This year’s awardee is Dr João Cabral from Imperial College London, for his outstanding work on the thermodynamics and assembly of colloid and polymer mixtures, and the design of functional materials via interfacial instabilities. An enthusiast of scattering, his team and collaborators have pioneered the use of neutron and X-rays to study flow processing of complex fluids in complex microfluidic flows.

To see the programme and register, click here

Registration from £10, 11am start.

Invited speakers:

  • Dr João Cabral (Imperial College London), McBain Lecture: “Interfacial instabilities in frontal photopolymerisation, microflow and complex fluid processing”
  • Prof Tom McLeish FRS (Durham University): “Molecular viscoelasticity in spaces of different dimensionality”
  • Prof Dame Julia Higgins FRS (Imperial College London): “Soft mixtures, thermodynamics and interfacial structures”
  • Dr Eric Robles (Procter & Gamble): “The Role of Colloid Chemistry in Every Breakthrough Innovation in Industry”
  • Dr Lionel Porcar (Institut Laue Langevin): “Recent advances in flow-SANS for colloidal and interfacial science”
  • Dr Alex Routh (University of Cambridge): “Strength development during consolidation in drying films”
  • Prof Sidney Nagel (University of Chicago): “Pattern formation”
Digg This
Reddit This
Stumble Now!
Share on Facebook
Bookmark this on Delicious
Share on LinkedIn
Bookmark this on Technorati
Post on Twitter
Google Buzz (aka. Google Reader)

Outstanding Reviewers for Soft Matter in 2016

Following the success of Peer Review Week in September 2016 (dedicated to reviewer recognition) during which we published a list of our top reviewers, we are delighted to announce that we will continue to recognise the contribution that our reviewers make to the journal by announcing our Outstanding Reviewers each year.

We would like to highlight the Outstanding Reviewers for Soft Matter in 2016, as selected by the editorial team, for their significant contribution to the journal. The reviewers have been chosen based on the number, timeliness and quality of the reports completed over the last 12 months.

We would like to say a big thank you to those individuals listed here as well as to all of the reviewers that have supported the journal. Each Outstanding Reviewer will receive a certificate to give recognition for their significant contribution.

Dr Giorgio Cinacchi, Universidad Autónoma de Madrid
Dr Jens Elgeti, Forschungszentrum Jülich
Dr Wei Hong, Iowa State University
Professor M P Lettinga, Forschungszentrum Jülich
Dr Bo Li, University of Illinois
Dr Kaiqiang Liu, Shaanxi Normal University
Dr Benoit Loppinet, FORTH IESL
Dr Frank Snijkers, Centre National de la Recherche Scientifique
Professor Jan Vermant, ETH Zurich
Dr Yilin Wang, Chinese Academy of Sciences

We would also like to thank the Soft Matter board and the journal community for their continued support of the journal, as authors, reviewers and readers.

If you would like to become a reviewer for our journal, just email us with details of your research interests and an up-to-date CV or résumé.  You can find more details in our author and reviewer resource centre.

Digg This
Reddit This
Stumble Now!
Share on Facebook
Bookmark this on Delicious
Share on LinkedIn
Bookmark this on Technorati
Post on Twitter
Google Buzz (aka. Google Reader)

Cracking theory helps understand paint ageing

New model could benefit art conservators and geologists

Source: © Royal Society of Chemistry / Image courtesy of Mauritshuis Museum.

Understanding how cracking patterns develop in desiccated surfaces like old oil paintings or dried mud is surprisingly difficult. Now a Chilean scientist has established the first mathematical model of cracked surfaces that could help conservators preserve old paintings or give geologists information about the thickness of cracked clay or salt layers, and the stress they’ve been subjected to.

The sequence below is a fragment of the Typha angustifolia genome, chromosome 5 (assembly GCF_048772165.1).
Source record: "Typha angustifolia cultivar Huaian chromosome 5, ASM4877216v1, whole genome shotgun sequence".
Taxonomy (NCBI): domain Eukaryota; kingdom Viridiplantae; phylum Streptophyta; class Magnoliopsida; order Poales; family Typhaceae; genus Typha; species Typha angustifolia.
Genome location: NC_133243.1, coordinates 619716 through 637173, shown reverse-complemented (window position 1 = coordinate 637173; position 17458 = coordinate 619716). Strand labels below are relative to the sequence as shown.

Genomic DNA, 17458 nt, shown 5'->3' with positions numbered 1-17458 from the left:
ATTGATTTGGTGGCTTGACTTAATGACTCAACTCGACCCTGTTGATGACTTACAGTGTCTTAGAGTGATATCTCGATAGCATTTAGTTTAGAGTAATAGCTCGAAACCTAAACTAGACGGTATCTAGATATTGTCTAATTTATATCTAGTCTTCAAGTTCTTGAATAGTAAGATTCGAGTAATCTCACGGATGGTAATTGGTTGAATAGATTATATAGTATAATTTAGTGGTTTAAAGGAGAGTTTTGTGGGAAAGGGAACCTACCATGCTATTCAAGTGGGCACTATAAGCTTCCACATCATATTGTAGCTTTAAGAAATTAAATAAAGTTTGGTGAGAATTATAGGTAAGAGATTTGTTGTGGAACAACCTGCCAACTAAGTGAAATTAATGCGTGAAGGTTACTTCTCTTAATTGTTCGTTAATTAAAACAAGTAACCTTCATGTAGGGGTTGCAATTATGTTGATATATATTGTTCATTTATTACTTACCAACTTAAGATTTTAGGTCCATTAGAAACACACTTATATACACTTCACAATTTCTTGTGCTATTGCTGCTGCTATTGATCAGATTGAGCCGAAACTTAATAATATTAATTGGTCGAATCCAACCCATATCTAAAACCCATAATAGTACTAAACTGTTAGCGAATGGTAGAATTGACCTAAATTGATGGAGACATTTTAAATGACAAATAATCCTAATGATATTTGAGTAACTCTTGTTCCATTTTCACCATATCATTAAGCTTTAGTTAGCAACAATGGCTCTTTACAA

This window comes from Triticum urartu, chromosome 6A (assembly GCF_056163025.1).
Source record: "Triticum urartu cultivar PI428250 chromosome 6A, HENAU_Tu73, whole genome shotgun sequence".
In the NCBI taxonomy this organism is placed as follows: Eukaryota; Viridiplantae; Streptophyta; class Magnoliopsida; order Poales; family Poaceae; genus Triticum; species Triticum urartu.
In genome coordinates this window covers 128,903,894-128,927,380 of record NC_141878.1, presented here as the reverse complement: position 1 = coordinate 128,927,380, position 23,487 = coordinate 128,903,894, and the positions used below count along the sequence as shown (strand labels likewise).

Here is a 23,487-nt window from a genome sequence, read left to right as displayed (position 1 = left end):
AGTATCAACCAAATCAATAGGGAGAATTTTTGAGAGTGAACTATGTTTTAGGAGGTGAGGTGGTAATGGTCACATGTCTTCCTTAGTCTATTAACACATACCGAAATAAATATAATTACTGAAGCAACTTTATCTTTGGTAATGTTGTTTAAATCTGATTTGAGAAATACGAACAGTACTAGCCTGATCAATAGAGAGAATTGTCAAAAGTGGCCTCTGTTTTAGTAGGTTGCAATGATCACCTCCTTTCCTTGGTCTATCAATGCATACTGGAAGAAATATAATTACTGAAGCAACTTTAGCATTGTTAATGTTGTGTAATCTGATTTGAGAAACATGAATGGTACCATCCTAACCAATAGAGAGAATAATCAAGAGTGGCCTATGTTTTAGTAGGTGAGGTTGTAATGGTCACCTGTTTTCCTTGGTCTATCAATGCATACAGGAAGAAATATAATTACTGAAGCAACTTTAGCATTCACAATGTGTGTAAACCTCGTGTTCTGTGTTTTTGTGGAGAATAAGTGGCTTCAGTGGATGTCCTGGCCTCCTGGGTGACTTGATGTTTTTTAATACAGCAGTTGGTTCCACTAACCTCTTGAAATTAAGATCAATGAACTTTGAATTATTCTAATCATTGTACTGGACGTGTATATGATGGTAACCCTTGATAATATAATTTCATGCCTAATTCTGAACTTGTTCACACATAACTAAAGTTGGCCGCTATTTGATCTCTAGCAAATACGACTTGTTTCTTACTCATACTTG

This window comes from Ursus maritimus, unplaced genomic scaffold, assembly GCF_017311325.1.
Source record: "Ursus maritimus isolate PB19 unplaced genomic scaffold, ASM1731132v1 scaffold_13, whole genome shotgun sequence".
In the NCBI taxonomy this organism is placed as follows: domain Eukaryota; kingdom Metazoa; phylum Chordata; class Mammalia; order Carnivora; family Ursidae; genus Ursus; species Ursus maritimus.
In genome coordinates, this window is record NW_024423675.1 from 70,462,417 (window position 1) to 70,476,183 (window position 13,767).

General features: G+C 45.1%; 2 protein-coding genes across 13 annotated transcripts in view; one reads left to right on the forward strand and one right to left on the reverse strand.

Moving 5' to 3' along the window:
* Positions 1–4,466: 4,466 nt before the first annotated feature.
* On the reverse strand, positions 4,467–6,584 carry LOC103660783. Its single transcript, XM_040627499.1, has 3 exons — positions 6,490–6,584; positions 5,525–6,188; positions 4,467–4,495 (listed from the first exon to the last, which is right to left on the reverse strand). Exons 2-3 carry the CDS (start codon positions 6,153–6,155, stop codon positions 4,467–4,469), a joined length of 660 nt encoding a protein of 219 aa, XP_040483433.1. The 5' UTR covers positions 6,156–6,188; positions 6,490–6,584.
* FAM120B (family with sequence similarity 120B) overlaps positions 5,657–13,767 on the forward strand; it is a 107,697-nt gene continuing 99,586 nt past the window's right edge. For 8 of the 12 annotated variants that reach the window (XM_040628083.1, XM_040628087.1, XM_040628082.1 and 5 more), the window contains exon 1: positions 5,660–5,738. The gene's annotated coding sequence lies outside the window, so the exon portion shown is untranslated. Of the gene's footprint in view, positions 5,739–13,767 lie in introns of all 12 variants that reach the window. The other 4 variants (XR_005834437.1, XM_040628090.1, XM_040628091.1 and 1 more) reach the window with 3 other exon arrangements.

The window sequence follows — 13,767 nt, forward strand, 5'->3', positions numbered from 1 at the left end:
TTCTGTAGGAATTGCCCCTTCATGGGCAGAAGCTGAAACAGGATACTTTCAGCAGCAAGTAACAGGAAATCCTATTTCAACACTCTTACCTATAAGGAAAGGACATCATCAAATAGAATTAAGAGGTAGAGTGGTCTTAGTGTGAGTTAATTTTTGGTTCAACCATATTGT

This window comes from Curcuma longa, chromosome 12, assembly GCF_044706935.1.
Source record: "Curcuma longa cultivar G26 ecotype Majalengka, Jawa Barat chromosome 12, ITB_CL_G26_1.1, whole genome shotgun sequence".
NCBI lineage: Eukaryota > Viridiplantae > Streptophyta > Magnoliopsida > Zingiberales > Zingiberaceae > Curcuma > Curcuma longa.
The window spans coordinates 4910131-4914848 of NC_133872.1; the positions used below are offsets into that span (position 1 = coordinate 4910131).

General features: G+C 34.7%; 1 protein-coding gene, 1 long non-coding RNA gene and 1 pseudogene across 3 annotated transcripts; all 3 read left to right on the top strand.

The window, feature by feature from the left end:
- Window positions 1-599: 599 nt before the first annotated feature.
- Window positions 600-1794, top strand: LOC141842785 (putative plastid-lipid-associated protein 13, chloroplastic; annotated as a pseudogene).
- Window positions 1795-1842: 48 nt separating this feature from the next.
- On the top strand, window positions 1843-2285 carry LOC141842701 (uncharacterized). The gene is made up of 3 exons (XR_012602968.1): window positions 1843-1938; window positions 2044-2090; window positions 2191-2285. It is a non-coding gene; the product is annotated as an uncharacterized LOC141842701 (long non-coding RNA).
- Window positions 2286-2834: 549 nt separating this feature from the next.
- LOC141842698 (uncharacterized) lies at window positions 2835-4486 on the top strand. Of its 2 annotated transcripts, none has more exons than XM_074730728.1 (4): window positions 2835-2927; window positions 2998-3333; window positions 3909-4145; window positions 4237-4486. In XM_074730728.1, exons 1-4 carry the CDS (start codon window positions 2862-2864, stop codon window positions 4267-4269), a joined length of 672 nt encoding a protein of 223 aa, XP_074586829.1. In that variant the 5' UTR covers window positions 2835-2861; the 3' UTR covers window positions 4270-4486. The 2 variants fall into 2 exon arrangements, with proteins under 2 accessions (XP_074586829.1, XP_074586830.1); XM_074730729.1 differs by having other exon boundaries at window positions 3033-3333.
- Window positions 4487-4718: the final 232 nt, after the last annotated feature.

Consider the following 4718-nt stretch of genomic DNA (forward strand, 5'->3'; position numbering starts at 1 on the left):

In oil paintings, the varnish becomes less flexible with age and when the canvas shrinks and expands in response to humidity and temperature changes, the paint starts to crack. As the cracks are hard to forge, art experts often use them, among other factors, to determine a painting’s authenticity. ‘Crack networks are like fingerprints,’ says JC Flores from the University of Tarapacá, who has developed a series of equations that give a theoretical insight into cracking patterns.

Read the full story by Kat Kramer in Chemistry World.


This article is free to access until 10 March 2017.

J C Flores, Soft Matter, 2017, DOI: 10.1039/c6sm02849g

Digg This
Reddit This
Stumble Now!
Share on Facebook
Bookmark this on Delicious
Share on LinkedIn
Bookmark this on Technorati
Post on Twitter
Google Buzz (aka. Google Reader)

Top 10 Most-accessed Soft Matter articles – Q4 2016

This month sees the following articles in Soft Matter that are in the top ten most accessed from October – December 2016:

Why not take a look at the articles today and blog your thoughts and comments below.

Durable and scalable icephobic surfaces: similarities and distinctions from superhydrophobic surfaces
H. Sojoudi, M. Wang, N. D. Boscher, G. H. McKinley and K. K. Gleason
Soft Matter, 2016,12, 1938-1963
DOI: 10.1039/C5SM02295A

Ultra-thin conductive free-standing PEDOT/PSS nanofilms
Francesco Greco, Alessandra Zucca, Silvia Taccola, Arianna Menciassi, Toshinori Fujie, Hiroki Haniuda, Shinji Takeoka, Paolo Dario and Virgilio Mattoli
Soft Matter, 2011,7, 10642-10650
DOI: 10.1039/C1SM06174G

The pH-responsive behaviour of poly(acrylic acid) in aqueous solution is dependent on molar mass
Thomas Swift, Linda Swanson, Mark Geoghegan and Stephen Rimmer
Soft Matter, 2016,12, 2542-2549
DOI: 10.1039/C5SM02693H

Dynamic orientation transition of the lyotropic lamellar phase at high shear rates
Shuji Fujii and Yuki Yamamoto
Soft Matter, 2015,11, 9330-9341
DOI: 10.1039/C5SM01755F

Soft and hard nanomaterials for restoration and conservation of cultural heritage
Piero Baglioni and Rodorico Giorgi
Soft Matter, 2006,2, 293-303
DOI: 10.1039/B516442G

Ultra-low voltage electrowetting using graphite surfaces
Deborah J. Lomax, Pallav Kant, Aled T. Williams, Hollie V. Patten, Yuqin Zou, Anne Juel and Robert A. W. Dryfe
Soft Matter, 2016,12, 8798-8804
DOI: 10.1039/C6SM01565D

Manipulation of micro- and nanostructure motion with magnetic fields
Roger S. M. Rikken, Roeland J. M. Nolte, Jan C. Maan, Jan C. M. van Hest, Daniela A. Wilson and Peter C. M. Christianen
Soft Matter, 2014,10, 1295-1308
DOI: 10.1039/C3SM52294F

Liquid marbles: topical context within soft matter and recent progress
G. McHale and M. I. Newton
Soft Matter, 2015,11, 2530-2546
DOI: 10.1039/C5SM00084J

Oil-in-oil emulsions stabilised solely by solid particles
Bernard P. Binks and Andrew T. Tyowua
Soft Matter, 2016,12, 876-887
DOI: 10.1039/C5SM02438B

Fracture toughness of hydrogels: measurement and interpretation
Rong Long and Chung-Yuen Hui
Soft Matter, 2016,12, 8069-8086
DOI: 10.1039/C6SM01694D

Digg This
Reddit This
Stumble Now!
Share on Facebook
Bookmark this on Delicious
Share on LinkedIn
Bookmark this on Technorati
Post on Twitter
Google Buzz (aka. Google Reader)